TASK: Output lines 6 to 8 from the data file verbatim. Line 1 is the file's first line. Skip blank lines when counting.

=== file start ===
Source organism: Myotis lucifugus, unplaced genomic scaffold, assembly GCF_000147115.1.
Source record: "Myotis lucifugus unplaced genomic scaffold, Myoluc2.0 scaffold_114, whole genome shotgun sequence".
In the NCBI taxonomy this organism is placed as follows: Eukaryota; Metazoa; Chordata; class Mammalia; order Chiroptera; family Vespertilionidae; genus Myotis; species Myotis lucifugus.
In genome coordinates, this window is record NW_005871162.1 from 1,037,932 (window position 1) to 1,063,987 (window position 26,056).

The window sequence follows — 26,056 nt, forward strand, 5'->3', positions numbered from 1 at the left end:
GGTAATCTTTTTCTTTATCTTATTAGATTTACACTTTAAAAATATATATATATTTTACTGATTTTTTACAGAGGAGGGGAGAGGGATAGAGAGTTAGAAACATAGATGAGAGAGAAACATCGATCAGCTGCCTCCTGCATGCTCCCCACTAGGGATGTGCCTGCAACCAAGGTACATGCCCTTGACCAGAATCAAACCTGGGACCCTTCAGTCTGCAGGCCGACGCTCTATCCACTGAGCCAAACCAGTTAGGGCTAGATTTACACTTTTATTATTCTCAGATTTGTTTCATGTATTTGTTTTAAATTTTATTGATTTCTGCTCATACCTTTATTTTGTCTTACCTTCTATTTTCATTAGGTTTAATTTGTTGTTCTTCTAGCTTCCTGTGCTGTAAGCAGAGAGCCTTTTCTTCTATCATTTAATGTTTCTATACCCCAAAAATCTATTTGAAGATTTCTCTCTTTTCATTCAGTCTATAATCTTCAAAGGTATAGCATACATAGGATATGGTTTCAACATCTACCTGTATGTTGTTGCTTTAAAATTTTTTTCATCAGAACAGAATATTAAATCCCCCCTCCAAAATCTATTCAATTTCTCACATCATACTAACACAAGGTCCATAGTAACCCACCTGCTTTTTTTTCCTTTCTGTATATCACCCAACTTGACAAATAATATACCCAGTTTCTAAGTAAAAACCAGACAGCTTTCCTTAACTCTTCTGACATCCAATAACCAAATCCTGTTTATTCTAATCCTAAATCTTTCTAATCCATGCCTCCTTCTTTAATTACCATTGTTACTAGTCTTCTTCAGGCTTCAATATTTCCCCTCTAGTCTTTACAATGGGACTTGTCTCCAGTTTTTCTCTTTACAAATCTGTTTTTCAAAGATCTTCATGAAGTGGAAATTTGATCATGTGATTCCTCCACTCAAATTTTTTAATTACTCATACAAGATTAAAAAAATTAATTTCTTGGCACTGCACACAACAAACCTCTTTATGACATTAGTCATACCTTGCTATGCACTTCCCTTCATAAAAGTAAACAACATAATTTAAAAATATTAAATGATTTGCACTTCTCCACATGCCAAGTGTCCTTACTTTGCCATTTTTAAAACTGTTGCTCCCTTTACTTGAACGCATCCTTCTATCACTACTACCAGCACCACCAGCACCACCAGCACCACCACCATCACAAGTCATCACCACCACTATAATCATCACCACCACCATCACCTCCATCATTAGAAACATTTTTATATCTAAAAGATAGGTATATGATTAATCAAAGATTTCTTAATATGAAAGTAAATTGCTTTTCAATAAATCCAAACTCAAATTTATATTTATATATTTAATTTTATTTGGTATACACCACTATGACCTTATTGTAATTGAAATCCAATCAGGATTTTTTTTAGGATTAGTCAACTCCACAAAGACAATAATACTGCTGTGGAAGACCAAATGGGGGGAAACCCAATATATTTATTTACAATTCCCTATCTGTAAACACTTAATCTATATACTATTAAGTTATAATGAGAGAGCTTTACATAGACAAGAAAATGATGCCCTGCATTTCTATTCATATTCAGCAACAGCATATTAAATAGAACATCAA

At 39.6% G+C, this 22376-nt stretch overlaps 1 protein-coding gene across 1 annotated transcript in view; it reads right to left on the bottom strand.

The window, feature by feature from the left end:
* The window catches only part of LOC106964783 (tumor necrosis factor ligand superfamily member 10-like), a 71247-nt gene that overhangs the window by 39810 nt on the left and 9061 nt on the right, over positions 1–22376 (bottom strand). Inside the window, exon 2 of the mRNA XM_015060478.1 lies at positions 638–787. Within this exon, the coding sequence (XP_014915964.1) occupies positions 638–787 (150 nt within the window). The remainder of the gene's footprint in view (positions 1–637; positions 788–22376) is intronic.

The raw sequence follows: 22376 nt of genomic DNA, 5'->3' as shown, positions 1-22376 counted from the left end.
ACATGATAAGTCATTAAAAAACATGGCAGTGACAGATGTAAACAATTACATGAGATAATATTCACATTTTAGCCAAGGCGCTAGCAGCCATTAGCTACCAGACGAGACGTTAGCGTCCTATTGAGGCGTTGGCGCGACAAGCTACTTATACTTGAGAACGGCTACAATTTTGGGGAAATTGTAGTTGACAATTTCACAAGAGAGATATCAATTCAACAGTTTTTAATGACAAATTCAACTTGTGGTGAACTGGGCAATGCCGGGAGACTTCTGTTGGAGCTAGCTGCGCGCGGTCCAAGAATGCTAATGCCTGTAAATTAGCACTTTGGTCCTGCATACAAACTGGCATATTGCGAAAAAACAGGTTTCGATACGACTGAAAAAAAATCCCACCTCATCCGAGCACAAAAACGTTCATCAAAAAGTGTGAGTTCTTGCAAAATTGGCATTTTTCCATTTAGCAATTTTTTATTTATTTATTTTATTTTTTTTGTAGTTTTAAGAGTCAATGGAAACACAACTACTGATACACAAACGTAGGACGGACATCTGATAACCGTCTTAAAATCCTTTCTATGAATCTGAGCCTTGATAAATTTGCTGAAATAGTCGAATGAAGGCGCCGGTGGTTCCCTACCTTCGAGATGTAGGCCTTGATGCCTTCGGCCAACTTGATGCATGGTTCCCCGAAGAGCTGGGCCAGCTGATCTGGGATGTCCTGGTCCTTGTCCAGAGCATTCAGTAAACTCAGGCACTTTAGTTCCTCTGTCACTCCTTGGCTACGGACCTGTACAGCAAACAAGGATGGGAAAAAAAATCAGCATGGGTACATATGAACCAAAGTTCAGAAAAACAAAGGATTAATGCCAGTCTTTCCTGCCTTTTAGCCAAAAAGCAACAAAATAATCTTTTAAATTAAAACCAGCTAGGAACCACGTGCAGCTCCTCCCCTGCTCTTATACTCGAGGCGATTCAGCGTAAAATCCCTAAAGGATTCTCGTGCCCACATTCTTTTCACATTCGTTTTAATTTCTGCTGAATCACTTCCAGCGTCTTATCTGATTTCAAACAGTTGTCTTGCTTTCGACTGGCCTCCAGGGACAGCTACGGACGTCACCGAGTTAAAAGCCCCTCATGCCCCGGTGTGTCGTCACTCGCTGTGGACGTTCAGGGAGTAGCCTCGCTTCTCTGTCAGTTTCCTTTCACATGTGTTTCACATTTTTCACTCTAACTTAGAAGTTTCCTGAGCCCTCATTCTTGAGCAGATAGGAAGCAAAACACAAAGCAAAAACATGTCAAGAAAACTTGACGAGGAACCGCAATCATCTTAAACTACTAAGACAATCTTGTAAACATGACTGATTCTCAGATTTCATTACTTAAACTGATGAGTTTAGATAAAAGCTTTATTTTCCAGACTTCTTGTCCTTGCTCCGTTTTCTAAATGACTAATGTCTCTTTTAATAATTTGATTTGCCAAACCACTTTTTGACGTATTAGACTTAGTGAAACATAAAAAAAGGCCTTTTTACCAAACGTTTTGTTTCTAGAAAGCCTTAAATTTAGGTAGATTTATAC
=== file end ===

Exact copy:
GGTAATCTTTTTCTTTATCTTATTAGATTTACACTTTAAAAATATATATATATTTTACTGATTTTTTACAGAGGAGGGGAGAGGGATAGAGAGTTAGAAACATAGATGAGAGAGAAACATCGATCAGCTGCCTCCTGCATGCTCCCCACTAGGGATGTGCCTGCAACCAAGGTACATGCCCTTGACCAGAATCAAACCTGGGACCCTTCAGTCTGCAGGCCGACGCTCTATCCACTGAGCCAAACCAGTTAGGGCTAGATTTACACTTTTATTATTCTCAGATTTGTTTCATGTATTTGTTTTAAATTTTATTGATTTCTGCTCATACCTTTATTTTGTCTTACCTTCTATTTTCATTAGGTTTAATTTGTTGTTCTTCTAGCTTCCTGTGCTGTAAGCAGAGAGCCTTTTCTTCTATCATTTAATGTTTCTATACCCCAAAAATCTATTTGAAGATTTCTCTCTTTTCATTCAGTCTATAATCTTCAAAGGTATAGCATACATAGGATATGGTTTCAACATCTACCTGTATGTTGTTGCTTTAAAATTTTTTTCATCAGAACAGAATATTAAATCCCCCCTCCAAAATCTATTCAATTTCTCACATCATACTAACACAAGGTCCATAGTAACCCACCTGCTTTTTTTTCCTTTCTGTATATCACCCAACTTGACAAATAATATACCCAGTTTCTAAGTAAAAACCAGACAGCTTTCCTTAACTCTTCTGACATCCAATAACCAAATCCTGTTTATTCTAATCCTAAATCTTTCTAATCCATGCCTCCTTCTTTAATTACCATTGTTACTAGTCTTCTTCAGGCTTCAATATTTCCCCTCTAGTCTTTACAATGGGACTTGTCTCCAGTTTTTCTCTTTACAAATCTGTTTTTCAAAGATCTTCATGAAGTGGAAATTTGATCATGTGATTCCTCCACTCAAATTTTTTAATTACTCATACAAGATTAAAAAAATTAATTTCTTGGCACTGCACACAACAAACCTCTTTATGACATTAGTCATACCTTGCTATGCACTTCCCTTCATAAAAGTAAACAACATAATTTAAAAATATTAAATGATTTGCACTTCTCCACATGCCAAGTGTCCTTACTTTGCCATTTTTAAAACTGTTGCTCCCTTTACTTGAACGCATCCTTCTATCACTACTACCAGCACCACCAGCACCACCAGCACCACCACCATCACAAGTCATCACCACCACTATAATCATCACCACCACCATCACCTCCATCATTAGAAACATTTTTATATCTAAAAGATAGGTATATGATTAATCAAAGATTTCTTAATATGAAAGTAAATTGCTTTTCAATAAATCCAAACTCAAATTTATATTTATATATTTAATTTTATTTGGTATACACCACTATGACCTTATTGTAATTGAAATCCAATCAGGATTTTTTTTAGGATTAGTCAACTCCACAAAGACAATAATACTGCTGTGGAAGACCAAATGGGGGGAAACCCAATATATTTATTTACAATTCCCTATCTGTAAACACTTAATCTATATACTATTAAGTTATAATGAGAGAGCTTTACATAGACAAGAAAATGATGCCCTGCATTTCTATTCATATTCAGCAACAGCATATTAAATAGAACATCAA

At 39.6% G+C, this 22376-nt stretch overlaps 1 protein-coding gene across 1 annotated transcript in view; it reads right to left on the bottom strand.

The window, feature by feature from the left end: